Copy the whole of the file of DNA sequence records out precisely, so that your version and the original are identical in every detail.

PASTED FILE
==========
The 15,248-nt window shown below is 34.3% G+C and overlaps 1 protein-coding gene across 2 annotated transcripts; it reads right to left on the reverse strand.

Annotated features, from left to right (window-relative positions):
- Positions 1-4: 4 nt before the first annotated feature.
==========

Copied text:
The 15,248-nt window shown below is 34.3% G+C and overlaps 1 protein-coding gene across 2 annotated transcripts; it reads right to left on the reverse strand.

Annotated features, from left to right (window-relative positions):
- Positions 1-4: 4 nt before the first annotated feature.